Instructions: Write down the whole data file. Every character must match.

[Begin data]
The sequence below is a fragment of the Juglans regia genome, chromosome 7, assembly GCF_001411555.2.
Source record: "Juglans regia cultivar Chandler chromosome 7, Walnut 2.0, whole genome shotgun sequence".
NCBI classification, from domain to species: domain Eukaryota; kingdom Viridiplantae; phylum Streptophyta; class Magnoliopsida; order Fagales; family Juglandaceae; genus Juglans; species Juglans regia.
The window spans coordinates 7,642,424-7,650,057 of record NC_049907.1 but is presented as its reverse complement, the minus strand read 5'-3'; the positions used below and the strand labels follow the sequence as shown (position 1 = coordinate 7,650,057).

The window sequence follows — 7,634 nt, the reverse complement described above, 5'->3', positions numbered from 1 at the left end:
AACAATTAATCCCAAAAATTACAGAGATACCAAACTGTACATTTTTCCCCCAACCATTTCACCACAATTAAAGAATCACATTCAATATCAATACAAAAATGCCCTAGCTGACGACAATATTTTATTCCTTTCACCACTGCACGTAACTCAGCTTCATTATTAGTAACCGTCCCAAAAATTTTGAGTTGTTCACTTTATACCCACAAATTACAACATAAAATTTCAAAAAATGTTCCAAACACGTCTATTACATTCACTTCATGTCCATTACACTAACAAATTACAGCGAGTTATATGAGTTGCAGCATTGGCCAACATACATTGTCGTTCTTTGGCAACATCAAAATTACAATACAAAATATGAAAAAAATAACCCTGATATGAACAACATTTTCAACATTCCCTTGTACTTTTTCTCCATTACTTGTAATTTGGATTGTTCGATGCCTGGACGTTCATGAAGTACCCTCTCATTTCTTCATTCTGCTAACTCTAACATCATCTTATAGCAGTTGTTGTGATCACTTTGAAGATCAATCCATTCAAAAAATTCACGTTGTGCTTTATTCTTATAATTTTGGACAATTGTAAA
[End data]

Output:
The sequence below is a fragment of the Juglans regia genome, chromosome 7, assembly GCF_001411555.2.
Source record: "Juglans regia cultivar Chandler chromosome 7, Walnut 2.0, whole genome shotgun sequence".
NCBI classification, from domain to species: domain Eukaryota; kingdom Viridiplantae; phylum Streptophyta; class Magnoliopsida; order Fagales; family Juglandaceae; genus Juglans; species Juglans regia.
The window spans coordinates 7,642,424-7,650,057 of record NC_049907.1 but is presented as its reverse complement, the minus strand read 5'-3'; the positions used below and the strand labels follow the sequence as shown (position 1 = coordinate 7,650,057).

The window sequence follows — 7,634 nt, the reverse complement described above, 5'->3', positions numbered from 1 at the left end:
AACAATTAATCCCAAAAATTACAGAGATACCAAACTGTACATTTTTCCCCCAACCATTTCACCACAATTAAAGAATCACATTCAATATCAATACAAAAATGCCCTAGCTGACGACAATATTTTATTCCTTTCACCACTGCACGTAACTCAGCTTCATTATTAGTAACCGTCCCAAAAATTTTGAGTTGTTCACTTTATACCCACAAATTACAACATAAAATTTCAAAAAATGTTCCAAACACGTCTATTACATTCACTTCATGTCCATTACACTAACAAATTACAGCGAGTTATATGAGTTGCAGCATTGGCCAACATACATTGTCGTTCTTTGGCAACATCAAAATTACAATACAAAATATGAAAAAAATAACCCTGATATGAACAACATTTTCAACATTCCCTTGTACTTTTTCTCCATTACTTGTAATTTGGATTGTTCGATGCCTGGACGTTCATGAAGTACCCTCTCATTTCTTCATTCTGCTAACTCTAACATCATCTTATAGCAGTTGTTGTGATCACTTTGAAGATCAATCCATTCAAAAAATTCACGTTGTGCTTTATTCTTATAATTTTGGACAATTGTAAA